With organic waste levels increasing in line with a growing population, organic waste facilities have their work cut out to meet capacity.
Investment in in-vessel composting facilities, including containers, silos, agitated bays and enclosed halls has soared. Still, an often unspoken aspect of organic waste treatment – odour control – has seen soaring investment too.
Organic waste facilities produce various odorous gases because of the decomposition of different types of organic waste, emitting organic gases, aromatics, nitrogenous compounds and S-compounds like hydrogen sulphide (H2S).
Due to increasing volumes of organic waste, organic treatment facilities need increasingly large and efficient odour management systems, which can be as simple as passive filters or tube vents or as complex as multi-stage treatments.
Here’s a run-down of the main technologies used in organic waste facilities:
The most prevalent and effective odour control technology for organic waste facilities is biofiltration. Biofiltration systems are low-maintenance, use no chemicals, and produce no sludge, helping to reduce waste further.
In a biofiltration system, microorganisms feed on odorous compounds in air gas streams, assimilating them into the biomass. The microbial action can degrade biodegradable contaminants into CO2, H2O, mineral salts and organic compounds (food for the biomass).
OSIL biofiltration systems use LavaRok®, a modern substitute for woodchip and shells in biofiltration units. LavaRok® is made from pumice stone, which has a 25-year lifespan and promotes a healthy, diverse ecosystem.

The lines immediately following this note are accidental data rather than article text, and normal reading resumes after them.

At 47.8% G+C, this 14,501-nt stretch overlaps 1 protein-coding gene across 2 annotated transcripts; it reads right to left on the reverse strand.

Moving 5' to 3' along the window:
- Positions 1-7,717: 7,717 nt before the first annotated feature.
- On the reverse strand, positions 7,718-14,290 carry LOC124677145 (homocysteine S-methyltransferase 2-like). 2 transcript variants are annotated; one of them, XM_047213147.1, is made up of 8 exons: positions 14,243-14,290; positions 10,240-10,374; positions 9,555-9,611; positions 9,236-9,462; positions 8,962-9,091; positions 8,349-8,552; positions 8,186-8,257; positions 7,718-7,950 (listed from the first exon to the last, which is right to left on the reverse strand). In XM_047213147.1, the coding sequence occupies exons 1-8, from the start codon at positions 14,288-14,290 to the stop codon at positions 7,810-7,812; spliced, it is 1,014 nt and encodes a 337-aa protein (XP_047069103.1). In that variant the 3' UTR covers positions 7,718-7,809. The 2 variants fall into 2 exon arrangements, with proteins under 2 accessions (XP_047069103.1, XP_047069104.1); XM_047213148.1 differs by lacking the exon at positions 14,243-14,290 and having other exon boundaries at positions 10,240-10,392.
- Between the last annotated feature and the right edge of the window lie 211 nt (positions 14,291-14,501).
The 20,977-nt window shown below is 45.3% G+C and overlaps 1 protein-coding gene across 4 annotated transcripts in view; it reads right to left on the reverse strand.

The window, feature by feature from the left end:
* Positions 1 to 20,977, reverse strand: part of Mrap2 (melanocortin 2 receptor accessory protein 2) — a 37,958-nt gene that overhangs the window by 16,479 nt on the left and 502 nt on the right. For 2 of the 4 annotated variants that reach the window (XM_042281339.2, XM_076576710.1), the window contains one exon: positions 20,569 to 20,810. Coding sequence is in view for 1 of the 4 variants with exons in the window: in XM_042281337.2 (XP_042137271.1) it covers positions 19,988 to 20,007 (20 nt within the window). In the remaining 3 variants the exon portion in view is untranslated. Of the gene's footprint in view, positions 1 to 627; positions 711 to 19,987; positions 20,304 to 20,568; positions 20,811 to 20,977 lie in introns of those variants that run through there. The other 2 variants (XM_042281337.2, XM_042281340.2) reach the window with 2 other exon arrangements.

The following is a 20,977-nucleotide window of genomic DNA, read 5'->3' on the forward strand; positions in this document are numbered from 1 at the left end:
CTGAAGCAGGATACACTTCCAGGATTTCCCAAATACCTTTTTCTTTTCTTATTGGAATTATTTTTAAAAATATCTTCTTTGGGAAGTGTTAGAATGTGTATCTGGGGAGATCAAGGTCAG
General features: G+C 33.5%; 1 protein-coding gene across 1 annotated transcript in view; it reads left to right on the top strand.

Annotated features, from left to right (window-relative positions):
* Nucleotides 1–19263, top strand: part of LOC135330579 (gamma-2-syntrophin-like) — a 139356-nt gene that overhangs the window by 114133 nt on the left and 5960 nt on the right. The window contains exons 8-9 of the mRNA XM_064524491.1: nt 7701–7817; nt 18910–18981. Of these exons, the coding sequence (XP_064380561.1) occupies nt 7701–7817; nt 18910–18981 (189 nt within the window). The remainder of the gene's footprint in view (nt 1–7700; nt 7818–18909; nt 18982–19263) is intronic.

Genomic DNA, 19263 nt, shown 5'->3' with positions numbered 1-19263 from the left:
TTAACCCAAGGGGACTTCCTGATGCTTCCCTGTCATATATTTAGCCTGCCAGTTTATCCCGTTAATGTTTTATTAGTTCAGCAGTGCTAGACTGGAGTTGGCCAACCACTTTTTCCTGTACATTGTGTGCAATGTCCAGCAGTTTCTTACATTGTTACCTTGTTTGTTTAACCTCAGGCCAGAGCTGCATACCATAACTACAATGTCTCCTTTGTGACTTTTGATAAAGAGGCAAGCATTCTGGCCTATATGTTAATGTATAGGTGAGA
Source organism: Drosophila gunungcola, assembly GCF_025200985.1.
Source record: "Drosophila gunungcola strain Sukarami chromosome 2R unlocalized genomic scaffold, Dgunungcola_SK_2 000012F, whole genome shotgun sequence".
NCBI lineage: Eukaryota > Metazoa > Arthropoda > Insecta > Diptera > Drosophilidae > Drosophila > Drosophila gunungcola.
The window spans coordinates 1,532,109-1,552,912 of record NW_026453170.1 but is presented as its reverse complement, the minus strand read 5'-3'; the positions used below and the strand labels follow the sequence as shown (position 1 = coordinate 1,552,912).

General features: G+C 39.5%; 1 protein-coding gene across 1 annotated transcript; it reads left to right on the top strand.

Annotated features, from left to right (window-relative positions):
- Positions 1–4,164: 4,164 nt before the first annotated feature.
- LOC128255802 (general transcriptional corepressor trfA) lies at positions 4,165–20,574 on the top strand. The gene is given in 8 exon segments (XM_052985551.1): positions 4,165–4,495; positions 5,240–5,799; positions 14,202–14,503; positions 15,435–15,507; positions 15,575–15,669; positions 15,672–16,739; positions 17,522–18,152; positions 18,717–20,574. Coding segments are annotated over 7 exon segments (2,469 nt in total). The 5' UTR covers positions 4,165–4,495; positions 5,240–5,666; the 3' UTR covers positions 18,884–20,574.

Biofiltration systems are used as a primary treatment technology in organic waste facilities because they effectively treat all organic odours.
OdaCompact® (two-stage treatment)
OdaCompact® is a two-stage treatment tower combining biofiltration with CuCarb® Dry Media filters, such as activated carbon filters.
We specify OdaCompact® when a space-saving design is required, and a two-stage treatment is desirable. Each dry media filter is tailored to treat specified odours, with H2S, organic sulphides, ammonia, amines, and VOCs treatable.
Dry media is a good match for biofiltration because it polishes the process, capturing odours the biomass can’t, perhaps because of capacity.
Dry media filters work through adsorption, a process that sees atoms, ions and molecules from targeted gases adhere to the media, producing scrubbed air. The filter media need replacing when spent to maintain the efficiency of the system.
Passive filters or tube vent filters
Passive / tube vent filters are the simplest odour control technology, typically specified for containers, holding tanks and pump sumps under positive pressure to adsorb gases.
A passive filter is designed into a system called a passive odour control unit , a self-contained system. .
Passives are effective at removing hydrogen sulphide and other S-compounds from air gas streams. They use activated carbon in granular or pellet form, which is easily replaced using the refillable filter mounted at the top of the unit.
Passive filters are mostly used in wastewater treatment works, however, organic waste facilities also use them to treat gases from containers, silos and agitated bays. Passives are mostly used as a final polishing stage for treated gases.
Find out more
We can recommend, size and specify the right odour control solutions for your organic waste facilities. Contact us today for a chat.